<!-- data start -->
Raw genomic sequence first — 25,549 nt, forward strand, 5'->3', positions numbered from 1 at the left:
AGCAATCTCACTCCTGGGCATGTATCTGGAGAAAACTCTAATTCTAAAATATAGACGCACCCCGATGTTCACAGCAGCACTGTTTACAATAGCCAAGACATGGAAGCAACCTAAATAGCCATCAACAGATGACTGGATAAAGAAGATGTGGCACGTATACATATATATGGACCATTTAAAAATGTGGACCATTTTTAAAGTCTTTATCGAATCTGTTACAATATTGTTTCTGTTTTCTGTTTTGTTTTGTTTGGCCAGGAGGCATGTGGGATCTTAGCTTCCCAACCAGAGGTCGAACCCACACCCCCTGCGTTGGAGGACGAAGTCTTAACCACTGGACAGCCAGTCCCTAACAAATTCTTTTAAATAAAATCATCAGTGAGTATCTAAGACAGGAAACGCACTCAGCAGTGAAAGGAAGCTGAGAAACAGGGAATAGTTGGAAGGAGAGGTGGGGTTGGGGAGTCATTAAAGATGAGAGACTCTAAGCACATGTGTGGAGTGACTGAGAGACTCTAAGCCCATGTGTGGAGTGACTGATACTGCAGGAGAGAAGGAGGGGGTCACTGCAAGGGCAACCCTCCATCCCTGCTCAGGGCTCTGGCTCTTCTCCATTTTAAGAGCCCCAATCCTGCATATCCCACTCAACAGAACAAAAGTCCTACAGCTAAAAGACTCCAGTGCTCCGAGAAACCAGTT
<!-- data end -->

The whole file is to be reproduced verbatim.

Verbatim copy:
Raw genomic sequence first — 25,549 nt, forward strand, 5'->3', positions numbered from 1 at the left:
AGCAATCTCACTCCTGGGCATGTATCTGGAGAAAACTCTAATTCTAAAATATAGACGCACCCCGATGTTCACAGCAGCACTGTTTACAATAGCCAAGACATGGAAGCAACCTAAATAGCCATCAACAGATGACTGGATAAAGAAGATGTGGCACGTATACATATATATGGACCATTTAAAAATGTGGACCATTTTTAAAGTCTTTATCGAATCTGTTACAATATTGTTTCTGTTTTCTGTTTTGTTTTGTTTGGCCAGGAGGCATGTGGGATCTTAGCTTCCCAACCAGAGGTCGAACCCACACCCCCTGCGTTGGAGGACGAAGTCTTAACCACTGGACAGCCAGTCCCTAACAAATTCTTTTAAATAAAATCATCAGTGAGTATCTAAGACAGGAAACGCACTCAGCAGTGAAAGGAAGCTGAGAAACAGGGAATAGTTGGAAGGAGAGGTGGGGTTGGGGAGTCATTAAAGATGAGAGACTCTAAGCACATGTGTGGAGTGACTGAGAGACTCTAAGCCCATGTGTGGAGTGACTGATACTGCAGGAGAGAAGGAGGGGGTCACTGCAAGGGCAACCCTCCATCCCTGCTCAGGGCTCTGGCTCTTCTCCATTTTAAGAGCCCCAATCCTGCATATCCCACTCAACAGAACAAAAGTCCTACAGCTAAAAGACTCCAGTGCTCCGAGAAACCAGTT